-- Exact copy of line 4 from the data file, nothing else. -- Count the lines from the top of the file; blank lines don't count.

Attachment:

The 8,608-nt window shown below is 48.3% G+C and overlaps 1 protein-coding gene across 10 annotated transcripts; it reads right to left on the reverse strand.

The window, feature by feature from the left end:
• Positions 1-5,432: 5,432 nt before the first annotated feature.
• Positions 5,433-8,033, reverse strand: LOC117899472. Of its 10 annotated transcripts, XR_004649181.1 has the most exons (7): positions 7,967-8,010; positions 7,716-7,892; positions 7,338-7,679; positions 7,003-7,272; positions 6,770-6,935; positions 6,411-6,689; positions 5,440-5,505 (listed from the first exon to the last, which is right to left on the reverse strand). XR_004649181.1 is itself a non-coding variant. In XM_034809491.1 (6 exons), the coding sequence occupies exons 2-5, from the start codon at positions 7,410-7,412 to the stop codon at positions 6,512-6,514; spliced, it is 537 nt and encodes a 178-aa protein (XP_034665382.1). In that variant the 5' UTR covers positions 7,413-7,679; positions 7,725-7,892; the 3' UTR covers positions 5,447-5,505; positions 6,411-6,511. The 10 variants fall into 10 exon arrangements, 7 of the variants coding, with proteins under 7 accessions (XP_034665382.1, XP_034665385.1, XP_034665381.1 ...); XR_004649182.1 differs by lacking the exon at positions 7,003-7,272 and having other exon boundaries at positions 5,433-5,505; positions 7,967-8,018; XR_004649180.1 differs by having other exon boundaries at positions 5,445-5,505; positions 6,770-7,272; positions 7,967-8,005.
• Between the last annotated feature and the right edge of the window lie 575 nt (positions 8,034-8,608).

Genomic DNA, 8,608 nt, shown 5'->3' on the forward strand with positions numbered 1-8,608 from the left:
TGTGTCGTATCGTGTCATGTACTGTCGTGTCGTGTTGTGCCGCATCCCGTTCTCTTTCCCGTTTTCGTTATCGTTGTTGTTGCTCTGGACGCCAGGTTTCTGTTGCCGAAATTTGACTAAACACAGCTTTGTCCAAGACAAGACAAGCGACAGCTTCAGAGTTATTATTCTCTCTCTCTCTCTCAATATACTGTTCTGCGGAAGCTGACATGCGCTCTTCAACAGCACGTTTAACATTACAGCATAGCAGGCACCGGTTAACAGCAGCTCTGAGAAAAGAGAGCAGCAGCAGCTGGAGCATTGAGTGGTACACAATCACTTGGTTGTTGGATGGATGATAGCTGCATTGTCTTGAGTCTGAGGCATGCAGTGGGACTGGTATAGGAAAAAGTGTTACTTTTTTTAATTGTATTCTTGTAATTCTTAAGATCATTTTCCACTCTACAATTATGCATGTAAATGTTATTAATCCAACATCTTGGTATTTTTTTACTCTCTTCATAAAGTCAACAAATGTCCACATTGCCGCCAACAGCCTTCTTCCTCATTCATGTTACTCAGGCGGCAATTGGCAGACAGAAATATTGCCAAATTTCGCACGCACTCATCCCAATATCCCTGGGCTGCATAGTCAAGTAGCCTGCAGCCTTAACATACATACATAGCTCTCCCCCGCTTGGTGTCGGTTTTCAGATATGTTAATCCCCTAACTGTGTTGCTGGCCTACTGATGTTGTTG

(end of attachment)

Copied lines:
• Positions 5,433-8,033, reverse strand: LOC117899472. Of its 10 annotated transcripts, XR_004649181.1 has the most exons (7): positions 7,967-8,010; positions 7,716-7,892; positions 7,338-7,679; positions 7,003-7,272; positions 6,770-6,935; positions 6,411-6,689; positions 5,440-5,505 (listed from the first exon to the last, which is right to left on the reverse strand). XR_004649181.1 is itself a non-coding variant. In XM_034809491.1 (6 exons), the coding sequence occupies exons 2-5, from the start codon at positions 7,410-7,412 to the stop codon at positions 6,512-6,514; spliced, it is 537 nt and encodes a 178-aa protein (XP_034665382.1). In that variant the 5' UTR covers positions 7,413-7,679; positions 7,725-7,892; the 3' UTR covers positions 5,447-5,505; positions 6,411-6,511. The 10 variants fall into 10 exon arrangements, 7 of the variants coding, with proteins under 7 accessions (XP_034665382.1, XP_034665385.1, XP_034665381.1 ...); XR_004649182.1 differs by lacking the exon at positions 7,003-7,272 and having other exon boundaries at positions 5,433-5,505; positions 7,967-8,018; XR_004649180.1 differs by having other exon boundaries at positions 5,445-5,505; positions 6,770-7,272; positions 7,967-8,005.